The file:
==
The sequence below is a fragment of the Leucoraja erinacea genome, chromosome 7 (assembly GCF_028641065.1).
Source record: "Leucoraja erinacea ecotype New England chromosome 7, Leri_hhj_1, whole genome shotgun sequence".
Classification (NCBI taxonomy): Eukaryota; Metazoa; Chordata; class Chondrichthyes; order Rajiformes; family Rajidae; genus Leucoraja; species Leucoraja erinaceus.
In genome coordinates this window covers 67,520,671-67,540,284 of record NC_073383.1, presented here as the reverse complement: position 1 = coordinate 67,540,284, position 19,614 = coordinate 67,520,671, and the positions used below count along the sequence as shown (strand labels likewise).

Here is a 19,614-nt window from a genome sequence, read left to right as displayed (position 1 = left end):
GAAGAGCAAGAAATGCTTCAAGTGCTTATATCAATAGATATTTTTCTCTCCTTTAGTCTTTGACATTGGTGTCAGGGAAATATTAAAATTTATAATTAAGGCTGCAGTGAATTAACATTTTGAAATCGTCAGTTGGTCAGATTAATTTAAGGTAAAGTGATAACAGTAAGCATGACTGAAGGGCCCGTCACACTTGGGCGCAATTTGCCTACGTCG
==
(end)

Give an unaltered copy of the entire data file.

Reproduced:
The sequence below is a fragment of the Leucoraja erinacea genome, chromosome 7 (assembly GCF_028641065.1).
Source record: "Leucoraja erinacea ecotype New England chromosome 7, Leri_hhj_1, whole genome shotgun sequence".
Classification (NCBI taxonomy): Eukaryota; Metazoa; Chordata; class Chondrichthyes; order Rajiformes; family Rajidae; genus Leucoraja; species Leucoraja erinaceus.
In genome coordinates this window covers 67,520,671-67,540,284 of record NC_073383.1, presented here as the reverse complement: position 1 = coordinate 67,540,284, position 19,614 = coordinate 67,520,671, and the positions used below count along the sequence as shown (strand labels likewise).

Here is a 19,614-nt window from a genome sequence, read left to right as displayed (position 1 = left end):
GAAGAGCAAGAAATGCTTCAAGTGCTTATATCAATAGATATTTTTCTCTCCTTTAGTCTTTGACATTGGTGTCAGGGAAATATTAAAATTTATAATTAAGGCTGCAGTGAATTAACATTTTGAAATCGTCAGTTGGTCAGATTAATTTAAGGTAAAGTGATAACAGTAAGCATGACTGAAGGGCCCGTCACACTTGGGCGCAATTTGCCTACGTCG